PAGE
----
subscribe btndonate btn

Monday, 16 December 2019 20:25

US funds still being used to promote abortion abroad

Written by

WASHINGTON, D.C., December 13 (C-Fam) On Tuesday, pro-abortion organization Ipas celebrated Human Rights Day by asking its followers to share a graphic on social media declaring abortion to be a human right.  Similarly, in a promotional email, the Center for Reproductive Rights boasted of “monumental gains” in “securing the right to abortion as a human right over the past several decades.”

While there is no internationally recognized human right to abortion, powerful and well-funded abortion advocates have been working tirelessly to create such a right, asserting all the while that it already exists.

The U.S. under President Trump has repeatedly asserted that abortion is not a human right while opposing language in UN resolutions that includes abortion, including euphemistic language such as “reproductive health” and “reproductive rights.”

The Trump administration has also taken a strong stance against funding the international abortion lobby with U.S. taxpayer dollars, most notably by reinstating and expanding the Mexico City Policy under the name Protecting Life in Global Health Assistance (PLGHA).  This policy blocks U.S. funding to foreign organizations that provide or promote abortion.  Additionally, the Helms Amendment has, since 1973, blocked U.S. funding from directly being used to promote or provide abortions in foreign countries. Nevertheless, the fight to take U.S. funding out of abortion is an uphill battle, and loopholes remain.

Perhaps most significantly, PLGHA only applies to foreign-based organizations, while U.S. funding still flows to domestic organizations that promote abortion globally.

Organizations including Population Services International, Pathfinder International, and the Population Council receive millions of dollars a year from the U.S. government under the banner of global health, despite being involved in promoting abortion around the world.  Another U.S.-based grantee, receiving $2.2 million last year, is Womancare Global International, a subsidiary of DKT International, which is the “exclusive global distributor and marketer of the Ipas [manual vacuum aspirator] technology in more than 100 countries around the world.”  This device is the most widely used surgical abortion tool around the world.  More recently, Ipas has also incorporated medication-based abortion into its work, characterizing self-induced abortions as a form of “self-care.”

While domestic funding for family planning faces strict requirements separating it from abortion activities, and while under the PLGHA policy, foreign organizations promoting or providing abortions are ineligible for U.S. funding, U.S.-based groups working abroad are comparatively unregulated.  Moreover, some U.S.-based organizations form partnerships with foreign-based groups in order to skirt around PLGHA in practice.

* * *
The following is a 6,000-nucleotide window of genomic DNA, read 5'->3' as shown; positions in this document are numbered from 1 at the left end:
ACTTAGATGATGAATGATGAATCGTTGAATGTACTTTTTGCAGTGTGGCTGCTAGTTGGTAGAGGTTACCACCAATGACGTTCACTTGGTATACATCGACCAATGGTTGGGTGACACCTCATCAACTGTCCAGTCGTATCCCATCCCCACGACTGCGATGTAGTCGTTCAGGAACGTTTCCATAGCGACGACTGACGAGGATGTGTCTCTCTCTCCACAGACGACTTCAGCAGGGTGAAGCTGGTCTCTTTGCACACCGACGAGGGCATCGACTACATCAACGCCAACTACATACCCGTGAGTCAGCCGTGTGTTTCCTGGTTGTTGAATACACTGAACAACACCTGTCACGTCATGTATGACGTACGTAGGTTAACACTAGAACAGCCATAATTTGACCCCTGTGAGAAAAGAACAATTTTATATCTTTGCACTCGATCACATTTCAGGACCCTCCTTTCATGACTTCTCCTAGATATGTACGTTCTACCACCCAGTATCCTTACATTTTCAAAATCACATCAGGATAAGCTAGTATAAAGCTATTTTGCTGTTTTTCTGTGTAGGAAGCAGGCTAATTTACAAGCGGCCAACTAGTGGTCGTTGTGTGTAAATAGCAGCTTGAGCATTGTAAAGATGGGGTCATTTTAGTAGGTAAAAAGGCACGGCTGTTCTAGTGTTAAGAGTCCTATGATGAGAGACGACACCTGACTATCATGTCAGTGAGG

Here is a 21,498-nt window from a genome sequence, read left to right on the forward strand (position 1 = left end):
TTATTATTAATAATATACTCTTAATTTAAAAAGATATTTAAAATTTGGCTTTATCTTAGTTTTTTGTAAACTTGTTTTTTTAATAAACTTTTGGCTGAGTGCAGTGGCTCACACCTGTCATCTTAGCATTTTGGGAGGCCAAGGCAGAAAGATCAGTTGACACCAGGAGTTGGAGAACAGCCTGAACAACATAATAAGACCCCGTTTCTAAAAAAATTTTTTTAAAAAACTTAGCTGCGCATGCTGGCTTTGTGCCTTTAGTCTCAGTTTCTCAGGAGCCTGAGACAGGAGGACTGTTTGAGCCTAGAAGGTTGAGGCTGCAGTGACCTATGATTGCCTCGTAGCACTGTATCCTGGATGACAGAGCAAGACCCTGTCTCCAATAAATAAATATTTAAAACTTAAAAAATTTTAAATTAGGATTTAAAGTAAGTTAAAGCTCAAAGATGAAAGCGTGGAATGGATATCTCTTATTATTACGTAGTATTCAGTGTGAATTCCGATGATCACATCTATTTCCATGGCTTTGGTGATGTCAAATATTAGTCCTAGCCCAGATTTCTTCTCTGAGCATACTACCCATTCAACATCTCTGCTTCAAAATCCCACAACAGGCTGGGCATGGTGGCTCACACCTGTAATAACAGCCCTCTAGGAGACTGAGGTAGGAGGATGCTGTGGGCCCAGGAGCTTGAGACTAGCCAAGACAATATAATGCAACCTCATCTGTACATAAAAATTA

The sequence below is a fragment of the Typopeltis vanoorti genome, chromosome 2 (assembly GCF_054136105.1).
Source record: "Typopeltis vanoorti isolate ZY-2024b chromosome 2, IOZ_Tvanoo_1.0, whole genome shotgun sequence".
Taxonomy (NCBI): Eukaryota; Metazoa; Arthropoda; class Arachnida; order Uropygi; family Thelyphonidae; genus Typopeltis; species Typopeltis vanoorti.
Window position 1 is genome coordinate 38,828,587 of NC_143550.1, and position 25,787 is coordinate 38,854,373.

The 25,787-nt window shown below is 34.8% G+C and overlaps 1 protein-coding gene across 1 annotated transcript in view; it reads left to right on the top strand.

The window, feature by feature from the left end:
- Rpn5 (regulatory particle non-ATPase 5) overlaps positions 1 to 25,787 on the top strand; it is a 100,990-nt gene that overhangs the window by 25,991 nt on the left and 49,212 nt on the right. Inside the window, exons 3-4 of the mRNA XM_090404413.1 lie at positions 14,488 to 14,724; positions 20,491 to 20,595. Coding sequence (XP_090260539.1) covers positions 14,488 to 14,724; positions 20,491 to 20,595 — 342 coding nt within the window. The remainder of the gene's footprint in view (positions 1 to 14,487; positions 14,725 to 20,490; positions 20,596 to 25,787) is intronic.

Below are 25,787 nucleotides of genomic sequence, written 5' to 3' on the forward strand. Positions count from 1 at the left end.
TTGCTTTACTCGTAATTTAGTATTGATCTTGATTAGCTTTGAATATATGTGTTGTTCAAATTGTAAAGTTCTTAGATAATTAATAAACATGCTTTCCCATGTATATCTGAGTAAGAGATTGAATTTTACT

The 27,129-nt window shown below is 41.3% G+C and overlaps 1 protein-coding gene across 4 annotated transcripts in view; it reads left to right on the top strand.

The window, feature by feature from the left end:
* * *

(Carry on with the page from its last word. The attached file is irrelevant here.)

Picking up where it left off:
PLGHA also contains an exception in cases of rape and incest and to save the mother’s life, which means that in 27 countries, abortion providers could still retain some funding.

While funding for abortion groups traditionally came from the U.S.’s budget allocation for international family planning, it has since spread into other areas, including global health, humanitarian assistance, HIV/AIDS, and programs aimed at empowering women and girls.  The expanded PLGHA covers all of global health funding, including family planning, but would need to be expanded further to cover all funding streams the abortion lobby has sought to infiltrate.

Meanwhile, on the legislative front, Congress faces a battle to pass its year-end foreign operations funding bill, due in large part to the abortion controversy.  Democratic members of Congress have proposed amendments repealing PLGHA, increasing the family planning budget, and creating restrictions on grant-making that might exclude faith-based organizations that do not support sexual orientation and gender identity as nondiscrimination categories.  President Trump has previously promised to veto any bill that strips away pro-life protections in foreign assistance.


Rebecca Oas, PhD, writes for C-Fam. This article first appeared in the Friday Fax, an internet report published weekly by C-Fam (Center for Family & Human Rights), a New York and Washington DC-based research institute ( This article appears with permission.



C-Fam was founded in the summer of 1997 in order to monitor and affect the social policy debate at the United Nations and other international institutions. C-Fam is a non-partisan, non-profit research institute dedicated to reestablishing  a proper understanding of international law, protecting national sovereignty and the dignity of the human person. C-Fam personnel have participated in every major UN social policy debate since 1997 including the Rome Statutes of the International Criminal Court, the Convention on Disabilities, Cairo+5, Beijing+5 and dozens of others.